The U.N.’s humanitarian agencies rely on charitable donations from the public as well as the generosity of governments to continue their lifesaving work in response to natural disasters, armed conflicts and other emergencies.
So such an American troops presence in Korea in the South and Japan, total some 100,000 should stay there forever, even after unification of Korean peninsula.
Unification is one thing, and stability in Northeast Asia is another thing.
This Earth is our only home. Together, we must protect and cherish it.
Climate change, in some regions, has aggravated conflict over scarce land, and could well trigger large-scale migration in the decades ahead. And rising sea levels put at risk the very survival of all small island states. These and other implications for peace and security have implications for the United Nations itself.
By strengthening the three pillars of the United Nations – security, development and human rights – we can build a more peaceful, more prosperous and more just world for our succeeding generations.
One of the main lessons I have learned during my five years as Secretary-General is that broad partnerships are the key to solving broad challenges. When governments, the United Nations, businesses, philanthropies and civil society work hand-in-hand, we can achieve great things.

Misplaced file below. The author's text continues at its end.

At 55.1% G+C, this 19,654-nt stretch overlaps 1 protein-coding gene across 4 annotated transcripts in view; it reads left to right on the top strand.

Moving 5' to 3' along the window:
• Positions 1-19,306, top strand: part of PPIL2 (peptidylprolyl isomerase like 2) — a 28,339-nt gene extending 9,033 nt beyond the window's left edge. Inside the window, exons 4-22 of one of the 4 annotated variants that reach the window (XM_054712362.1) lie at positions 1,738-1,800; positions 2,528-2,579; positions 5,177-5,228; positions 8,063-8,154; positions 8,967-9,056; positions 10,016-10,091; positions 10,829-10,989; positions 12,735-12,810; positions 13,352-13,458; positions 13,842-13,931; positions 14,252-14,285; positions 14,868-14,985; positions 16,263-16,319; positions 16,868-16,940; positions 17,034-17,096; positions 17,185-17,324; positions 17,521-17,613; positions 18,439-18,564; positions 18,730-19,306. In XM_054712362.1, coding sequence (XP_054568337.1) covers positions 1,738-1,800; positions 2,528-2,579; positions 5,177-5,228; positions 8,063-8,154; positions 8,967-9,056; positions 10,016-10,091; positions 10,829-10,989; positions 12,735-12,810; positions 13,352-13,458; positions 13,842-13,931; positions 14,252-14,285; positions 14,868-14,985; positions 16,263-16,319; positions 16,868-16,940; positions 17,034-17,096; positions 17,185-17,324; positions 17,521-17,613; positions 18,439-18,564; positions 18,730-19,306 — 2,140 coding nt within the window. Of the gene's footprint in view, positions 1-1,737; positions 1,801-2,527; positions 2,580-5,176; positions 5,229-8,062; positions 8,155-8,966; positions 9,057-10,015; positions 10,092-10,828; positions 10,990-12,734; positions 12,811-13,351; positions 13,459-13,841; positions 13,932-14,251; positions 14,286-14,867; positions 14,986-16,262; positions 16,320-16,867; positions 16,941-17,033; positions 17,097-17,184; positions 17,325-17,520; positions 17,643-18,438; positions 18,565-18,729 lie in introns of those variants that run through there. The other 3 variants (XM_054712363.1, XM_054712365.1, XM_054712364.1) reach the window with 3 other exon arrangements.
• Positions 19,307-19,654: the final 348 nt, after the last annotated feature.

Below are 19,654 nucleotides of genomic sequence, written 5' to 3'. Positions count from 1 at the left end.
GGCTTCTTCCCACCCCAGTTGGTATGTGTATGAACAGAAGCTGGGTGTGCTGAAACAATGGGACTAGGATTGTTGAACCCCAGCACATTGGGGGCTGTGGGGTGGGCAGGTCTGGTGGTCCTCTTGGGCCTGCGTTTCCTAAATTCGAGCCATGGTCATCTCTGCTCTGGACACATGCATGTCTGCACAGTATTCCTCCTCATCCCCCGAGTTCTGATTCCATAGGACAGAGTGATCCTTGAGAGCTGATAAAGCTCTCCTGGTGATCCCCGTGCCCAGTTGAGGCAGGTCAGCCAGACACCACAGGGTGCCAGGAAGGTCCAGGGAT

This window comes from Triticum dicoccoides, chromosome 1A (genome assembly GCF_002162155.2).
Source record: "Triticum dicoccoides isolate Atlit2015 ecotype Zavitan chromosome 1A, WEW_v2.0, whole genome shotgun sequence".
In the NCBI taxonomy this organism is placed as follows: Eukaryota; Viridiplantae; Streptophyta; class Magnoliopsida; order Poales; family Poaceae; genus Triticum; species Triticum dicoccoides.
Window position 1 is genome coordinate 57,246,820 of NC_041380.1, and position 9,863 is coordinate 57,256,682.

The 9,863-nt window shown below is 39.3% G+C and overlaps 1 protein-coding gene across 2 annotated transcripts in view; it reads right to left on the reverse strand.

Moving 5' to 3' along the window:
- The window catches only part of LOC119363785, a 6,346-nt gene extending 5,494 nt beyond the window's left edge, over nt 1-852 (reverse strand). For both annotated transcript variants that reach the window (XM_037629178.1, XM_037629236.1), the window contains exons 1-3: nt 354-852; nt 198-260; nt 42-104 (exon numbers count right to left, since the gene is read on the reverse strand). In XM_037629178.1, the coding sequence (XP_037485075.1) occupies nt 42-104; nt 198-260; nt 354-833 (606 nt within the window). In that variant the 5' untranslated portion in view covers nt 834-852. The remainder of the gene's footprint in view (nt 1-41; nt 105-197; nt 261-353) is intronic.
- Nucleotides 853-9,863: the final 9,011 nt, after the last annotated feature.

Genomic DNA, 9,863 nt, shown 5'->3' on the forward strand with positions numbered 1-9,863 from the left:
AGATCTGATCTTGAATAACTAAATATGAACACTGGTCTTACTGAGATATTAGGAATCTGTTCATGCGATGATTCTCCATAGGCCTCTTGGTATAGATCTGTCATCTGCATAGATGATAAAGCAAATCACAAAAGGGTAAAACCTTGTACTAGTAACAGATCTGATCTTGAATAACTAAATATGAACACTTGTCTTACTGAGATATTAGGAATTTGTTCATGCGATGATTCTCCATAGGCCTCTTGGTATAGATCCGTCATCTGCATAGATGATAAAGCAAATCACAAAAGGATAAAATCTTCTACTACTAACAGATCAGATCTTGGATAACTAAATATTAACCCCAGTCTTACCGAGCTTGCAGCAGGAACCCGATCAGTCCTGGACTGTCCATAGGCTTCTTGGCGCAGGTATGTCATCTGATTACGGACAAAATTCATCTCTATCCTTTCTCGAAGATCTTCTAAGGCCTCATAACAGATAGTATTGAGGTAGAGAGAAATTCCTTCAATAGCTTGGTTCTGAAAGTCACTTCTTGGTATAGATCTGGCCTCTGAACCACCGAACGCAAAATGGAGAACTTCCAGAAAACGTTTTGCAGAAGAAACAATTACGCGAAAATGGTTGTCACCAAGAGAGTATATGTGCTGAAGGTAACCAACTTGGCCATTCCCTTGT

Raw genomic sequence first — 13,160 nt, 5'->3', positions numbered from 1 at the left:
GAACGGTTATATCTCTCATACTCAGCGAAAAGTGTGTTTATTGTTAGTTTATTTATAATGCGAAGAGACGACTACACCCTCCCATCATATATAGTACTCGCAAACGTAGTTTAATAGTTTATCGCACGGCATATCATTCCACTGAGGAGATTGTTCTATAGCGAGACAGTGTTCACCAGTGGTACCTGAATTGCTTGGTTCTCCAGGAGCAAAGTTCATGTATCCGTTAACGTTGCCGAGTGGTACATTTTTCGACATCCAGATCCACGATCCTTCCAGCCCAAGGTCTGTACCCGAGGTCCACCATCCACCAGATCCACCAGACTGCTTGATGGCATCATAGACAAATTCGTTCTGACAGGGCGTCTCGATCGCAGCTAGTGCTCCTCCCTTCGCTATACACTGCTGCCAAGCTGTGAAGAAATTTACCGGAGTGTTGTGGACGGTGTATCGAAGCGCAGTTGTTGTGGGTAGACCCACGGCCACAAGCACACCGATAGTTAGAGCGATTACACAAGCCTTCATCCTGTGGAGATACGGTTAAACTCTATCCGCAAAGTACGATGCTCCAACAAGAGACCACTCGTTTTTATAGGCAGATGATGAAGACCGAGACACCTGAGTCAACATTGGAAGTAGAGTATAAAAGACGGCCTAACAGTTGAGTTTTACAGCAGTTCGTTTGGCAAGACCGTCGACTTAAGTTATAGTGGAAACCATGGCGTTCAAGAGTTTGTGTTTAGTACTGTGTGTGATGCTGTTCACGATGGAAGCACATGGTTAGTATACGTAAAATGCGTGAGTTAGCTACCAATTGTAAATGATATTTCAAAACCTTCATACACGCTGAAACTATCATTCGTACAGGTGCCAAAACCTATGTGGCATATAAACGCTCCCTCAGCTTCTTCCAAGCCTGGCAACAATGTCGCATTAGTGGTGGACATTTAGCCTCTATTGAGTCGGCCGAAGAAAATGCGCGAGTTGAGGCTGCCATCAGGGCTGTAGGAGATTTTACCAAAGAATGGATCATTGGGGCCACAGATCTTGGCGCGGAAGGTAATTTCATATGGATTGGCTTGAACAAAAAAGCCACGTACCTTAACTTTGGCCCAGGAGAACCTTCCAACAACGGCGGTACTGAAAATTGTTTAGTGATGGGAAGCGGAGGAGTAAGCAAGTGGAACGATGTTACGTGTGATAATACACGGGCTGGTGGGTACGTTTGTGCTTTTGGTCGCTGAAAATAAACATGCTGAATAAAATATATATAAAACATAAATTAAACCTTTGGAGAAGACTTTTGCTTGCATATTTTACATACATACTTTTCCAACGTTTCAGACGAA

Building sustainable cities – and a sustainable future – will need open dialogue among all branches of national, regional and local government. And it will need the engagement of all stakeholders – including the private sector and civil society, and especially the poor and marginalized.
Chemical weapons simply have no place in the 21st century. Progress in this vital area will help generate momentum to meet our goal of eliminating all weapons of mass destruction.
And also, we are providing, you know, a nuclear power plant in the north, two light water systems, so some 4 or 5 billion dollars we are providing to meet with North Korean requests on the condition North Korea will not produce a nuclear weapon.